Held at: Historical Medical Library of The College of Physicians of Philadelphia [Contact Us]
This is a finding aid. It is a description of archival material held at the Historical Medical Library of The College of Physicians of Philadelphia. Unless otherwise noted, the materials described below are physically available in their reading room, and not digitally available through the web.
Overview and metadata sections
In September 1883, the Board of Guardians of Philadelphia General Hospital decided to establish a training school for nurses. Two experienced English nurses, Alice Fisher and Edith A. Horner, were brought to Philadelphia to organize the school, which officially opened in January 1885. The Training School for Nurses and the Philadelphia General Hospital were closed in 1977.
Over the years, the curriculum of the Training School for Nurses went through significant changes. At first, the program could be completed in one year; eventually, the program was expanded to include three years of course work. Other changes occurred in 1904, when Margaret Francis Donohoe became the Superintendent of Nurses. During Donohoe's tenure, the Nurses' Library was opened, classes were moved from evenings to the daytime, and students were given time off on Sundays. In 1911, the school began admitting students for post graduate study, and in 1926, with the financial assistance of the Rockefeller Foundation, the school established foreign affiliates in Poland and South America.
The first Nurses' Home at Philadelphia General Hospital was completed in 1893. As the student body continued to grow, a new, larger Nurses' Home was built in 1919. In the early 1920s, the number of students at the school doubled, from 132 students in 1920 to 259 students in 1926. By 1931, the school had certified almost 2,000 nurses. In 1973, a TriInstitutional building was erected to serve the needs of the nursing schools at the Philadelphia General Hospital, the University of Pennsylvania Hospital, and Children's Hospital.
This collection of duty registers of the Training School for Nurses of the Philadelphia General Hospital consists of fifteen bound volumes dating from 1885 to 1911. The volumes contain information about the daily staffing of nurses in the different wards of the Philadelphia General Hospital; these records provide insight into the management of the hospital and the lives of the nurses who worked there. Each page of each volume contains the schedule for one day at the hospital. Included are spaces for recording the names of the nurses on day duty and night duty in each ward of the hospital (Men's Surgical, Women's Surgical, Men's Medical, Women's Medical, Men's Nervous, Women's Nervous, Obstetrical, Pavilions, etc.). Also included are records of the nurses who were absent or ill. The nurse serving as night superintendent frequently wrote brief notes reporting on the conduct of the nurses, the number of patients admitted or transferred, the number of births, and the number of deaths in each ward.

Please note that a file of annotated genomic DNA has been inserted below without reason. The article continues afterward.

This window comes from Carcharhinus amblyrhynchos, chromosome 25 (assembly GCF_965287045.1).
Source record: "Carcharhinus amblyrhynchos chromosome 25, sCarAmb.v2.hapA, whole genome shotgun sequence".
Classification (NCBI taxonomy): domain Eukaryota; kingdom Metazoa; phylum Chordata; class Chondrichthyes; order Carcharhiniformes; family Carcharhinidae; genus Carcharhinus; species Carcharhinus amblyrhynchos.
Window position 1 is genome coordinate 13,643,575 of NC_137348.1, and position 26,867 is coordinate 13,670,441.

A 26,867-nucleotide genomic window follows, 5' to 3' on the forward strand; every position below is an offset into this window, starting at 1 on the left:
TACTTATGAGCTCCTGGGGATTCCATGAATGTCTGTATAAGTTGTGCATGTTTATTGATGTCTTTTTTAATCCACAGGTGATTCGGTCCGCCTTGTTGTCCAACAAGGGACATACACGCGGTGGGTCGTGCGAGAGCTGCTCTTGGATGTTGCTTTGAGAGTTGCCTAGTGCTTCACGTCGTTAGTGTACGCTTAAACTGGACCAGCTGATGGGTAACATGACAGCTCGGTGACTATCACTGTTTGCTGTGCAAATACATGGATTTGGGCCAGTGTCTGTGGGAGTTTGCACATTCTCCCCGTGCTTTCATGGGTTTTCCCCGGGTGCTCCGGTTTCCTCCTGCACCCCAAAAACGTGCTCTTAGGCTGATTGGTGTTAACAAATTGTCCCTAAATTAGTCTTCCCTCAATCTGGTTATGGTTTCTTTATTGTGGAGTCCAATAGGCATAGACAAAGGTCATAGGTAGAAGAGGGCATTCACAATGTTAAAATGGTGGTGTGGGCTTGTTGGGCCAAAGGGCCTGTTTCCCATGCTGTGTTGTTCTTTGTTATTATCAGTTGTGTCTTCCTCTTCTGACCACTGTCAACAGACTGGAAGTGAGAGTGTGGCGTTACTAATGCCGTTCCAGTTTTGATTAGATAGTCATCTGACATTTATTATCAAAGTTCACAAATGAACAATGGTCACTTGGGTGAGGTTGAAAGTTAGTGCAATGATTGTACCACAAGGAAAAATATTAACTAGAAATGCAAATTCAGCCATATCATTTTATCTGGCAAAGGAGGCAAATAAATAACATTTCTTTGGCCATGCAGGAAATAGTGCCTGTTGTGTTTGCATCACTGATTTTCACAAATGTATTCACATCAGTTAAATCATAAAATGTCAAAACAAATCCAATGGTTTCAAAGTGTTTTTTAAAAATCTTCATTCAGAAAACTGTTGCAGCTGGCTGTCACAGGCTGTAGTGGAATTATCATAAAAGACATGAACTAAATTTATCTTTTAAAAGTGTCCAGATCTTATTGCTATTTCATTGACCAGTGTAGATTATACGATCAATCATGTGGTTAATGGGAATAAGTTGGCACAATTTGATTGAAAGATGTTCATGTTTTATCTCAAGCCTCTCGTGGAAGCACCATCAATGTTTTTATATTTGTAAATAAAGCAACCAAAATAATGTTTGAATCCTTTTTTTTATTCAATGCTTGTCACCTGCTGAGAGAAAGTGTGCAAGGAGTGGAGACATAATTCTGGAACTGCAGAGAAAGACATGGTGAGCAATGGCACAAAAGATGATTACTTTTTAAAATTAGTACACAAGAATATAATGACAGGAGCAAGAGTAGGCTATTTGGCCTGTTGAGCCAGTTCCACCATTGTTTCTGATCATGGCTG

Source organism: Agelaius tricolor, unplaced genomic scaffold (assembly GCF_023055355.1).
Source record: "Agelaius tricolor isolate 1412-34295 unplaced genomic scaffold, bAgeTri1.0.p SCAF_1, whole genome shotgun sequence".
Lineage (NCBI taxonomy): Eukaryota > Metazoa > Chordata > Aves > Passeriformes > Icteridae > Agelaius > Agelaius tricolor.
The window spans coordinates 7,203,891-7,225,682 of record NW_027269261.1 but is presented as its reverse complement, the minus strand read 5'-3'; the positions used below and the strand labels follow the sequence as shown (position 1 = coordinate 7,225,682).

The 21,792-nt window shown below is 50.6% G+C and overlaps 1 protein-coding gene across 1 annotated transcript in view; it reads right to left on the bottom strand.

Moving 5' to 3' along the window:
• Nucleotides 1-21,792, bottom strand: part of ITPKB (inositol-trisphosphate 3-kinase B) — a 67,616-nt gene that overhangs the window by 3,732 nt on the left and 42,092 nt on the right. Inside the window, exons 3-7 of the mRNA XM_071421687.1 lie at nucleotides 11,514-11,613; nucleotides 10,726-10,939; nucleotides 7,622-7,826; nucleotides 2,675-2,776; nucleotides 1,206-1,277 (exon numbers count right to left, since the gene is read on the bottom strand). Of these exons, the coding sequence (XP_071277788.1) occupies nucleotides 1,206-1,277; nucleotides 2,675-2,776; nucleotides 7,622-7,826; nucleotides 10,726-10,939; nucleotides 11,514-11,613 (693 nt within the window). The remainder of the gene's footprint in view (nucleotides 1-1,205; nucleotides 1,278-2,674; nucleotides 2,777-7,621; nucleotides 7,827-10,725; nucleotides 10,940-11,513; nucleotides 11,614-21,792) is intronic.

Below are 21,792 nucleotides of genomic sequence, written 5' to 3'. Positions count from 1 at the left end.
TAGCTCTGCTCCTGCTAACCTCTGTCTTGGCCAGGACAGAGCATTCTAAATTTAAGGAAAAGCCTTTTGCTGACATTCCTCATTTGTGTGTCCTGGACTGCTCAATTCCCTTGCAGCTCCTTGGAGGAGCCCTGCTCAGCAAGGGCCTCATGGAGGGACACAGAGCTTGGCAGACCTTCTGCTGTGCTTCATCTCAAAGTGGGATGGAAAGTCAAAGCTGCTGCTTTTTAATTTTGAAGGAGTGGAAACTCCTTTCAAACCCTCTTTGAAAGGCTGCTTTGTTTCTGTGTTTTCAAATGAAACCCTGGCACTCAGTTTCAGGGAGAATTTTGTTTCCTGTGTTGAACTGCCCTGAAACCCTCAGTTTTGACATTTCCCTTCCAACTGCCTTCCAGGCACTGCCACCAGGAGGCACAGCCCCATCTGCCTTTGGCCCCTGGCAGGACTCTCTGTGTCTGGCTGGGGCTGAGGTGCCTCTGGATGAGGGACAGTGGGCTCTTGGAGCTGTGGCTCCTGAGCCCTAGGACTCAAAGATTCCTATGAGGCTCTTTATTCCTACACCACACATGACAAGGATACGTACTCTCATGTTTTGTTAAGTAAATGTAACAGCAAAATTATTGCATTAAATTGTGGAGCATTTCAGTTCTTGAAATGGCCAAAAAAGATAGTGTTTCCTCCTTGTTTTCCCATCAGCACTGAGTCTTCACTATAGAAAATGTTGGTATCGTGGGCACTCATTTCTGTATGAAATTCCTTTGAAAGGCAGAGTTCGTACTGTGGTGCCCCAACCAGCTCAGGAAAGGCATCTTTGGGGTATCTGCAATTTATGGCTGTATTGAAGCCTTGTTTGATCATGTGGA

These duty registers from the Training School for Nurses of the Philadelphia General Hospital are on permanent loan from the Philadelphia City Archives. The registers were received by the Library of the College of Physicians of Philadelphia on 18 January 1978.
The registers were catalogued in 1992.
The creation of the electronic guide for this collection was made possible through generous funding from The Andrew W. Mellon Foundation, administered through the Council on Library and Information Resources’ “Cataloging Hidden Special Collections and Archives” Project, 2009-2011.
- Historical Medical Library of The College of Physicians of Philadelphia
- The creation of the electronic guide for this collection was made possible through generous funding from The Andrew W. Mellon Foundation, administered through the Council on Library and Information Resources’ “Cataloging Hidden Special Collections and Archives” Project. Finding aid entered into the Archivists' Toolkit by Holly Mengel.
- Access Restrictions
This collection is open for research use.
- Use Restrictions
Copyright restrictions may apply. Please contact the College of Physicians Historical Medical Library with requests for copying and for authorization to publish, quote or reproduce the material.